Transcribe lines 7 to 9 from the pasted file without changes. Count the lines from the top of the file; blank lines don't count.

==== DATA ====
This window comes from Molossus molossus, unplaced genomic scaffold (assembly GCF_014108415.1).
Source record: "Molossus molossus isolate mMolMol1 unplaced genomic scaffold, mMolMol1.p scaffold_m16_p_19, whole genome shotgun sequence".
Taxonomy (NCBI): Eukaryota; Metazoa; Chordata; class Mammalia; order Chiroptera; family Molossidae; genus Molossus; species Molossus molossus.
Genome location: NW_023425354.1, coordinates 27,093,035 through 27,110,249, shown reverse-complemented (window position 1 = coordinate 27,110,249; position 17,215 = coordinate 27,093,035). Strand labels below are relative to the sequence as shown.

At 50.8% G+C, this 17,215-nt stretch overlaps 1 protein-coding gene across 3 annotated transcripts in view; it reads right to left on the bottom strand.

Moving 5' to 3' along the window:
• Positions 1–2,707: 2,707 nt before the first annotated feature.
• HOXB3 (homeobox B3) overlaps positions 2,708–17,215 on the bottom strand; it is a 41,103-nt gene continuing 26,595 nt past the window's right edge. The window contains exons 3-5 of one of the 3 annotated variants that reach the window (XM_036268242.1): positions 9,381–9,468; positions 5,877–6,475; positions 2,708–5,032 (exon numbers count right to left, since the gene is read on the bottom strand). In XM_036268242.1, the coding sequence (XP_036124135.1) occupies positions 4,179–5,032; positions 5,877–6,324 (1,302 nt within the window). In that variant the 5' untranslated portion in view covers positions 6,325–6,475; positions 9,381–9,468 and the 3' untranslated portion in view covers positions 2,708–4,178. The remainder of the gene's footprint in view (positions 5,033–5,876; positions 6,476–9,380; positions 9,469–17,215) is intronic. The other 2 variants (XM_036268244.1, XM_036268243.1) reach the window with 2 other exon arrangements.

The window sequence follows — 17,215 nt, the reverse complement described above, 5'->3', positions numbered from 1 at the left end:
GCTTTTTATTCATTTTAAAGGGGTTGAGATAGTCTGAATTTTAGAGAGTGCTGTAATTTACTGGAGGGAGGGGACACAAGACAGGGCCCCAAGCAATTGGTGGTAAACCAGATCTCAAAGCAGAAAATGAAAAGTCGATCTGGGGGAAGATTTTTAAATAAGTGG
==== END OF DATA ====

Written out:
• Positions 1–2,707: 2,707 nt before the first annotated feature.
• HOXB3 (homeobox B3) overlaps positions 2,708–17,215 on the bottom strand; it is a 41,103-nt gene continuing 26,595 nt past the window's right edge. The window contains exons 3-5 of one of the 3 annotated variants that reach the window (XM_036268242.1): positions 9,381–9,468; positions 5,877–6,475; positions 2,708–5,032 (exon numbers count right to left, since the gene is read on the bottom strand). In XM_036268242.1, the coding sequence (XP_036124135.1) occupies positions 4,179–5,032; positions 5,877–6,324 (1,302 nt within the window). In that variant the 5' untranslated portion in view covers positions 6,325–6,475; positions 9,381–9,468 and the 3' untranslated portion in view covers positions 2,708–4,178. The remainder of the gene's footprint in view (positions 5,033–5,876; positions 6,476–9,380; positions 9,469–17,215) is intronic. The other 2 variants (XM_036268244.1, XM_036268243.1) reach the window with 2 other exon arrangements.

The window sequence follows — 17,215 nt, the reverse complement described above, 5'->3', positions numbered from 1 at the left end: